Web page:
Synoptic pattern analysis and climatology of ice and snowstorms in the southern great plains, 1993-2011

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Journal Article
Weather and Forecasting, 2016, 31 (4), pp. 1109 - 1136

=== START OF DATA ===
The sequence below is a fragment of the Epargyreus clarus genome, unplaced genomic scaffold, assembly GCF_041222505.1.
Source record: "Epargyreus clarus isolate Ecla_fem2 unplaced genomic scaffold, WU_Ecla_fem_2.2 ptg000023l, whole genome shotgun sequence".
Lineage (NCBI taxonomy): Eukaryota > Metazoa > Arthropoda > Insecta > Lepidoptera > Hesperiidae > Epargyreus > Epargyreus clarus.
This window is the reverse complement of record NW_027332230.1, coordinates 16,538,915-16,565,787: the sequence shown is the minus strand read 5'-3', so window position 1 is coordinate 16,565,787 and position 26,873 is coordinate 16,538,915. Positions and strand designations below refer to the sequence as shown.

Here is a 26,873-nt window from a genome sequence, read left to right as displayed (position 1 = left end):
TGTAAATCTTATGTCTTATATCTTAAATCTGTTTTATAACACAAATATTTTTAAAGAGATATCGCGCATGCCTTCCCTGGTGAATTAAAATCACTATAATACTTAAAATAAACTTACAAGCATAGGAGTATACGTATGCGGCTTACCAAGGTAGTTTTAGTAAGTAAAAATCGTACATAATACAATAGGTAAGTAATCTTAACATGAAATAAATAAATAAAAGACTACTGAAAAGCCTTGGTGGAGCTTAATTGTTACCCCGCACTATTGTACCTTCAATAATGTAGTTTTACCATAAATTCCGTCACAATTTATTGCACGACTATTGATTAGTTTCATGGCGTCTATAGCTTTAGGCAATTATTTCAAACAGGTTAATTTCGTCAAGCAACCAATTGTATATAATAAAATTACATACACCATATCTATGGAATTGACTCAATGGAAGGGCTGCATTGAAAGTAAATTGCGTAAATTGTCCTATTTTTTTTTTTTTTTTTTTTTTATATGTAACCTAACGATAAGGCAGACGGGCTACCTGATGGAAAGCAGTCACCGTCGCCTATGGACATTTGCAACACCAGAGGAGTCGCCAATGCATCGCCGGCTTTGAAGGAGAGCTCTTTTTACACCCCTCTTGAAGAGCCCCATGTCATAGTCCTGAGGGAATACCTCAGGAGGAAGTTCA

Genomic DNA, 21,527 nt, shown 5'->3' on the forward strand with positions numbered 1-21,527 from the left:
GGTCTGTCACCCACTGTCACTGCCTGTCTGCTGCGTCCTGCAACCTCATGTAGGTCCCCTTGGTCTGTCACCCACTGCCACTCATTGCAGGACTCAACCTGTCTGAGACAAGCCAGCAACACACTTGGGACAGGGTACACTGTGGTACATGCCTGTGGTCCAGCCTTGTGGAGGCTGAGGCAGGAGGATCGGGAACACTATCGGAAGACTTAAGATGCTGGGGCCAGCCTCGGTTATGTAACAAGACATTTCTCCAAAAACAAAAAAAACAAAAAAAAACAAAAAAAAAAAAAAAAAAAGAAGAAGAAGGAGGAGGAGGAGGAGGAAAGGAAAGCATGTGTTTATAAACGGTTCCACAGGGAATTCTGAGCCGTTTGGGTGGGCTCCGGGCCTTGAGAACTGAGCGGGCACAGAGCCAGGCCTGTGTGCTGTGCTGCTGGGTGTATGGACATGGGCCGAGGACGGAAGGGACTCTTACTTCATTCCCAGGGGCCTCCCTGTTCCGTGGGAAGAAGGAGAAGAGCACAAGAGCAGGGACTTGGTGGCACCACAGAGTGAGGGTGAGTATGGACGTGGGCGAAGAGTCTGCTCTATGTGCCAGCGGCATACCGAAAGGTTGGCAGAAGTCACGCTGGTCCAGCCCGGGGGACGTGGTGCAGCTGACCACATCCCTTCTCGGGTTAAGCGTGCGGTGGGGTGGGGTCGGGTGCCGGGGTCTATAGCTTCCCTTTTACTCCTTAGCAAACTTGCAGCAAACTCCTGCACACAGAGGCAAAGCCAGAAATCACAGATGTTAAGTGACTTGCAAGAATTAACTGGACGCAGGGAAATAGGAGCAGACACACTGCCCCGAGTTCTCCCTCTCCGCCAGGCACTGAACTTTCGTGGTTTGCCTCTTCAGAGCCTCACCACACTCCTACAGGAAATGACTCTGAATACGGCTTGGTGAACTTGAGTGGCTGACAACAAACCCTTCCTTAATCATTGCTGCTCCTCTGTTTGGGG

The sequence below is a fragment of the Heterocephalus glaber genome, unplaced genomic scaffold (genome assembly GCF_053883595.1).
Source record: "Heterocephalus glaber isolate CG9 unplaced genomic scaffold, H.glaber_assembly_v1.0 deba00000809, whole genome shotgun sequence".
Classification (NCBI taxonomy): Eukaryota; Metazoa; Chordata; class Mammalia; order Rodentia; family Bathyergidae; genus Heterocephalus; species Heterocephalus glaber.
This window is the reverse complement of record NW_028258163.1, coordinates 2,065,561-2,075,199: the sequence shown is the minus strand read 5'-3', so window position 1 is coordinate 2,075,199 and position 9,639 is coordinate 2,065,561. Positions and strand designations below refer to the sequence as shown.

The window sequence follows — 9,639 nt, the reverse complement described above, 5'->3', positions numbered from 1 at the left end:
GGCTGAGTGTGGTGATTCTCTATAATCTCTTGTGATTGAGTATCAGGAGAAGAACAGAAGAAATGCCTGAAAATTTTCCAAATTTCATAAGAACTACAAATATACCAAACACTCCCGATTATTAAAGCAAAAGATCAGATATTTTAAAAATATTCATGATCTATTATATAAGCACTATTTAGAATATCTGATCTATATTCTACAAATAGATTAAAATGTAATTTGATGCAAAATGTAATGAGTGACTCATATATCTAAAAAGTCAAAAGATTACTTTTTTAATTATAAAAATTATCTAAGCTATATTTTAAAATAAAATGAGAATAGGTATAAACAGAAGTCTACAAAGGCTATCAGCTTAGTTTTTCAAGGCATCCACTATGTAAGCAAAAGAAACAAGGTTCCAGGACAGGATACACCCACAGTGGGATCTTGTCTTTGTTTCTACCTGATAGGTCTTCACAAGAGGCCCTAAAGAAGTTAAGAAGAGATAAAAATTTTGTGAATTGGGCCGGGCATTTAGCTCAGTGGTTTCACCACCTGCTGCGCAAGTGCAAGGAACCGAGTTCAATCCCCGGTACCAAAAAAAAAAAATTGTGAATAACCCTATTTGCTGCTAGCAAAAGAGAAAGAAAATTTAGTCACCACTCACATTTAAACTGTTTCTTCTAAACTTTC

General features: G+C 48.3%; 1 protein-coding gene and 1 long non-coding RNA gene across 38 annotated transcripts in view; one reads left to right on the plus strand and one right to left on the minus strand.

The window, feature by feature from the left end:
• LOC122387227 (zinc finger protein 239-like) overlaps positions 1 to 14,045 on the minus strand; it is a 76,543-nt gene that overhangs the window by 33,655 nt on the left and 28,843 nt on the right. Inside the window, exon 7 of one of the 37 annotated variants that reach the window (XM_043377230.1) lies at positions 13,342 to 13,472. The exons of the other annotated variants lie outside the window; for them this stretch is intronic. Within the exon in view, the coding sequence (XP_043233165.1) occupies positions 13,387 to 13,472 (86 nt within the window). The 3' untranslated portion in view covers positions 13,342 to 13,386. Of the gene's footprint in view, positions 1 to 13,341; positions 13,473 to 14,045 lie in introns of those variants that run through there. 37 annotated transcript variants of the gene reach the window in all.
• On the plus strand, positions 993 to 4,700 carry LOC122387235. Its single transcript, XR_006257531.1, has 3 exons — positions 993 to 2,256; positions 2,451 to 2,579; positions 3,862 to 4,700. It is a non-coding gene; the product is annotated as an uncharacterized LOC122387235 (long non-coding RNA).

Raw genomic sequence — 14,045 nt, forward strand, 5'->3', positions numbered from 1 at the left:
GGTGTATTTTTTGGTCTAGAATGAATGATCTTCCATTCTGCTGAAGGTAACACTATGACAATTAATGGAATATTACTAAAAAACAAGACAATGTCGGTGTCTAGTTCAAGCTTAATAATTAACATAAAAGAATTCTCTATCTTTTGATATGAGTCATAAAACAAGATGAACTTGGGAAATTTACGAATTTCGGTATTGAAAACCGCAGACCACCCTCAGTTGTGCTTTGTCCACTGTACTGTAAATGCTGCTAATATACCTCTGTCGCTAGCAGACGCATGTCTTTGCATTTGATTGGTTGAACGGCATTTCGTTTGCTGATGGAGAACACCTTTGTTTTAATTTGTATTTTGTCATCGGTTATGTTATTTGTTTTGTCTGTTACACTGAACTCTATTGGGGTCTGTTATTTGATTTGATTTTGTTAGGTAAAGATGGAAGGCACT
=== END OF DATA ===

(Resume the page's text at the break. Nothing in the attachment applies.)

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© 2016 American Meteorological Society. Winter storms in the southern United States can significantly impact infrastructure and the economy. In this study, National Centers for Environmental Information Storm Event Database and local climate summaries, are used to develop a spatial climatology of freezing precipitation (freezing rain and ice pellets) and snow over the southern Great Plains, 1993-2011. Principal component analysis is performed on the 500-hPa height field, at the approximate onset time of precipitation, for 33 freezing precipitation and 42 snow case studies, to differentiate common synoptic flow fields associated with precipitation type. The five leading patterns for each precipitation type are retained. Composites of temperature, moisture, pressure, and wind fields are constructed and extended 24 h before and after precipitation initiation to track the storm system evolution. Many 500-hPa flow fields are similar for both precipitation types. However, snow-dominant events have stronger and/or more frequent surface cyclone development. Freezing precipitation is associated with the southward propagation of an Arctic anticyclone well ahead of precipitation, weak or absent surface cyclone formation, and a more western trough axis. High-impact ice storms in the region often have slow-moving upper-level flow, persistent isentropic ascent over a surface quasi-stationary front with strongly positive moisture anomalies, and warm layer airmass trajectories originating over the Gulf of Mexico. The results here are based on a relatively small sample size. However, this work is intended to be useful for forecasters, in particular as a pattern recognition aid in predicting the evolution of precipitation within southern Great Plains winter storms.
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